Interrogating Gulf Cartel Weaklings (“Interrogando A Panochones Del Golfo”)

Interrogando A Panochones Del Golfo

Video File Titles:

Interrogando A Panochones Del Golfo Parte 1;

Interrogando A Panochones Del Golfo Parte 2

Accessed September 8, 2010:

Ostensibly Produced by: Los Zetas

Targeted Organization: Gulf Cartel

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Warning: contains images of extreme violence. Viewer discretion is recommended.
(click links below to view videos)
Interrogando A Panochones Del Golfo Parte 1
Interrogando A Panochones Del Golfo Parte 2
Video en donde Los Zetas Ejecutan a 4 Sicarios del Cartel del Golfo (CDG)

These two video segments portray an interrogation of four alleged Gulf operatives. The first video covered the first two interviews, and the second covered the remaining two interviews and the execution of all four by gunfire. The interrogator’s voice has been edited out of the audio and replaced with text on the screen, demonstrating conscientiousness in identity concealment. The prisoners’ responses remain audible. A Zeta captor who is not visible held an axe that occasionally came on-screen, and thumped it onto the ground during the interrogation.

The interrogation exhibited examples of six propaganda techniques. Name Calling appeared in several contexts. First, insults were aimed at the Gulf Cartel collectively (referred to as bitches, cowards, embarrassed by defeat, and relying upon foreigners). Secondly, specific colleagues were designated as cowards, including Gulf leaders R-1 and R-2, and another individual who allegedly committed suicide to avoid decapitation by Zetas. Third, allegedly “foreign” ethnic operatives (Michoacanos, Guatemalans, Nicaraguans) were referred to as “not badasses,” stupid, subservient, and as being duped into death in the service for the Gulf Cartel. Fourth, insults were directed at the captives (e.g., “asshole”), who responded by addressing the interrogator as “sir.” Finally, the captives acknowledged themselves stupid for getting caught and being played for fools by superiors like R-1. Glittering Generalities included references to military experience (one stated he was a Marine for eight years before recruited as a Gulf enforcer), references to comradeship (e.g., the Gulf’s abandonment of those prisoners), reference to family as an implicit appeal for mercy, and reference to the hideout of R-2, an allegedly cowardly Gulf leader, as “the Eagle’s Nest.” The Testimony technique was used prominently, whereby the captives function as informants to the poverty of quality in leadership, and reliance upon “foreigners”[1] who are being duped into suicide work because of base financial motivations, stupidity, and racial differences. The captives also testify on issues of operational significance, inter-group relations between the Gulf Cartel and other TCOs, details of Gulf Cartel authority structure, zones of responsibility belonging to specific Gulf leaders, details of the mission during which they were captured, and information on Gulf intentions in the area. Being abandoned, the captives are presented as credible witnesses to the collective cowardice and lack of comradeship within the Gulf Cartel. The Plain Folks technique is evidenced by a more extensive interrogation of each individual’s arrival story. These interviews frame migrants promised employment only to be exploited, a compelling theme even to Mexicans who resent the TCOs. This effect may have been augmented by the decision to elicit the name of each captive. The Band Wagon technique can be seen with references to specific cultural groups within an alleged conspiracy of exploitation by the Gulf Cartel.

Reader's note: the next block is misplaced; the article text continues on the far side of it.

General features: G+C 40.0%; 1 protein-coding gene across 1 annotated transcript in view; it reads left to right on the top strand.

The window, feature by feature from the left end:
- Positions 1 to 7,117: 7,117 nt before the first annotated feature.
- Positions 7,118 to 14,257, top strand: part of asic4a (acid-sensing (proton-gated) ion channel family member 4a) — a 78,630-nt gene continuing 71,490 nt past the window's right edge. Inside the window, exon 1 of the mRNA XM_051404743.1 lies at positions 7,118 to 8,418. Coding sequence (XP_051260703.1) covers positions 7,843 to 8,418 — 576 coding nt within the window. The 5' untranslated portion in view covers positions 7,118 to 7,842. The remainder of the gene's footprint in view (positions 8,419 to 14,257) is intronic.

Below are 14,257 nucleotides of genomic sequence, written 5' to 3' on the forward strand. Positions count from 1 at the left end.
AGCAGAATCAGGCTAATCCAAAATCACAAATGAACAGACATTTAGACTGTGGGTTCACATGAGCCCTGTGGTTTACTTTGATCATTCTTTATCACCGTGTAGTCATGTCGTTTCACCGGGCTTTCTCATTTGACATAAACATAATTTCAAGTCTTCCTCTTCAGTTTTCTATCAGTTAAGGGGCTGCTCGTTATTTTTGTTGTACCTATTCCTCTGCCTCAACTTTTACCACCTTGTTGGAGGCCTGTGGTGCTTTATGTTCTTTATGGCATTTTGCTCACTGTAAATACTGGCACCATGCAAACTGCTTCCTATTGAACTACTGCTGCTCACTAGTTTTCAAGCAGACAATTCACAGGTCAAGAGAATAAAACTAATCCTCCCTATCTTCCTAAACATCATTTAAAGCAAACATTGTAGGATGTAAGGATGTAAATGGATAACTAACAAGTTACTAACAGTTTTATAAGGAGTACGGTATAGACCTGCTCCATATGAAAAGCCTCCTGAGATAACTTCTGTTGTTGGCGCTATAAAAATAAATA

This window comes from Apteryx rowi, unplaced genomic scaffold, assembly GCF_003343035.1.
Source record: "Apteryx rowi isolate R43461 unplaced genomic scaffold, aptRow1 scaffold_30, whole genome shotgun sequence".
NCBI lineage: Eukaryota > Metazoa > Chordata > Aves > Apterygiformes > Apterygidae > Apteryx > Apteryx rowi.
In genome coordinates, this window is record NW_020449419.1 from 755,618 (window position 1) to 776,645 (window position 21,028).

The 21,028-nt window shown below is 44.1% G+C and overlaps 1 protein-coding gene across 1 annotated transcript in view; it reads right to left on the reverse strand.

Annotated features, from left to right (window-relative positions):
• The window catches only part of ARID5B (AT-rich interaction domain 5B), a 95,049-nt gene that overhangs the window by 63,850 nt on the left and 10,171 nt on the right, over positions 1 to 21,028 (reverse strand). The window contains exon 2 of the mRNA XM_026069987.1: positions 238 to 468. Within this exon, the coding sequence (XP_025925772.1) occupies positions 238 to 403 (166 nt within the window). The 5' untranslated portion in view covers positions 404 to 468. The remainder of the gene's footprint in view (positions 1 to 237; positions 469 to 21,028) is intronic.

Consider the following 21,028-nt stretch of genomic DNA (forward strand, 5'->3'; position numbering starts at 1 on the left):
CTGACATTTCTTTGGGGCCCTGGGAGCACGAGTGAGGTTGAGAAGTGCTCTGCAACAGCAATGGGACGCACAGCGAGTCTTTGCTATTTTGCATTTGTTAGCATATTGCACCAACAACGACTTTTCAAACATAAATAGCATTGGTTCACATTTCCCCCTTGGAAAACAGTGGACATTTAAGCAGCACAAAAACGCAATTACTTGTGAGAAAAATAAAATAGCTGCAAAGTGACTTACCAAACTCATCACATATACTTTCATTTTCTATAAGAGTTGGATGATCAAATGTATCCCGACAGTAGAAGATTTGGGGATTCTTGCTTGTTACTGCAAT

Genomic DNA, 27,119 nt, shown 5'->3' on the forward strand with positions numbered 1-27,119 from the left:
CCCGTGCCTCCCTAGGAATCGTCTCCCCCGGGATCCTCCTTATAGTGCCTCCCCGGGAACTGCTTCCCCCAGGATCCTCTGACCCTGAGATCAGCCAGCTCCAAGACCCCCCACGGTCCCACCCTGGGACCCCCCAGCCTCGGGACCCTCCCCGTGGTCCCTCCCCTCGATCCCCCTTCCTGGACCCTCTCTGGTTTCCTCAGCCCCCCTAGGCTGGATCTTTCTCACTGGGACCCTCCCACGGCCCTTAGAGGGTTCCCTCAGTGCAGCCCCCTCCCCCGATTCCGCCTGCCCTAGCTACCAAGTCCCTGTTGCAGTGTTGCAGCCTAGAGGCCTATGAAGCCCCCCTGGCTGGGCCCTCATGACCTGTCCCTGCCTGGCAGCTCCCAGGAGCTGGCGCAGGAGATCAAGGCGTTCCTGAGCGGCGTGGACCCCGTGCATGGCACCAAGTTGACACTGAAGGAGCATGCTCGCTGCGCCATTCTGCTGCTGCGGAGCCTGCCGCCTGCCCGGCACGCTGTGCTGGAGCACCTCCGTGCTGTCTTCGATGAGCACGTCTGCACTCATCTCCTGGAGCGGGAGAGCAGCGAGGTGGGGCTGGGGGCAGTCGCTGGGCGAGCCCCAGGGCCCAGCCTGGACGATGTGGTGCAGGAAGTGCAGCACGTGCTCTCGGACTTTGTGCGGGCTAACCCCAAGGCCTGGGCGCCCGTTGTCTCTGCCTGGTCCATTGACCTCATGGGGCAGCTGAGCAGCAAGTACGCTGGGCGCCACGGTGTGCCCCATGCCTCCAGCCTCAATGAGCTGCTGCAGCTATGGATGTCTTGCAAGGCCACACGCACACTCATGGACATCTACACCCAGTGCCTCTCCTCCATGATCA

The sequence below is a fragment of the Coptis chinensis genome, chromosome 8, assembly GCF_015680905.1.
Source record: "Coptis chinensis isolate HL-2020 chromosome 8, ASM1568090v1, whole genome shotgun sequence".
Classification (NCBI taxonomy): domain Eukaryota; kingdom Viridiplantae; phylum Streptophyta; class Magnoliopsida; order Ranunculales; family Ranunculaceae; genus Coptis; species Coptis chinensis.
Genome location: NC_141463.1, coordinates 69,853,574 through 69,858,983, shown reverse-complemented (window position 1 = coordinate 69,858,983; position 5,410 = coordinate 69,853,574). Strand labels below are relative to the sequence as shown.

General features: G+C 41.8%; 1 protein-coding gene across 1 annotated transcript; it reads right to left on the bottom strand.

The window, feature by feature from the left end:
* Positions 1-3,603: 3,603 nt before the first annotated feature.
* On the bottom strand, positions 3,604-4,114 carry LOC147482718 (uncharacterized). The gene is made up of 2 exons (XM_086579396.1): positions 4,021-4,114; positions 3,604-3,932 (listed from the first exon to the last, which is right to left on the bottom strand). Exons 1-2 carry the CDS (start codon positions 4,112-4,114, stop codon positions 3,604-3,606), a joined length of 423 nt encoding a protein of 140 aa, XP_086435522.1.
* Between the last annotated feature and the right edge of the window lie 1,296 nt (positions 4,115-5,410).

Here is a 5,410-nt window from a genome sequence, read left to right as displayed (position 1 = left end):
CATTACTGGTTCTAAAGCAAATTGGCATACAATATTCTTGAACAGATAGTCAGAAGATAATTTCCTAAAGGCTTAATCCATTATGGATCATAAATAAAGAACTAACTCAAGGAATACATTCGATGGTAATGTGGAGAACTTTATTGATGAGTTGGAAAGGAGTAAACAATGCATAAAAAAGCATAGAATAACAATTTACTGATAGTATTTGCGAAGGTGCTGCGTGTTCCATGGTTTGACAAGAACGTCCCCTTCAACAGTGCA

Given a succession of Gulf Cartel interrogation videos featuring Zeta prisoners, this video represents a Zeta response in what will become one of the most interesting and elaborate propaganda exchanges in Mexico’s drug war. Compared with the Gulf Cartel-produced videos analyzed previously, this Zeta-produced video reflects a higher degree of professionalism for several reasons. First, the quality of the video and audio is higher than some of the others. Secondly, as discussed above, the interrogation is multi-faceted in terms of the propaganda techniques employed. The questioning is pointed toward certain pre-determined purposes in addition to terror, (as previously discussed, including Gulf Cartel morale, internal perceptions of its own leadership, and its ability to attract foreign recruits) without degenerating into a tedious, coached recitation of facts and names. One consequent is that this video comes across as more emotionally compelling beyond mere terror, i.e., that the audience is led to identify (if not sympathize) with the prisoners, at least to a limited degree (as Gulf Cartel operatives, or as “foreigners”). The decision to edit out the interrogator’s voices reflects insight about the ability to use such data to determine one’s identity or location via intercepted cell phone communications. The inclusion of the prisoners’ executions also represents a one-upmanship in the narco-video volley against the Gulf Cartel. Clearly, this response was concocted with previous Gulf Cartel videos fresh in the minds of its Zeta producers. Both organizations appear to believe their enemies, their own operatives, and the public will watch their videos. At the very least, the consummation of a Gulf-Cartel-Zetas video volley suggests that both leadership echelons take the potential psyop value of such propaganda quite seriously.

[1] The term “foreigner” may be less insulting – though no less alienating – to Michoacanos if it is interpreted as a general reference to outsiders, i.e., those whose origins are not from or near Tamaulipas.

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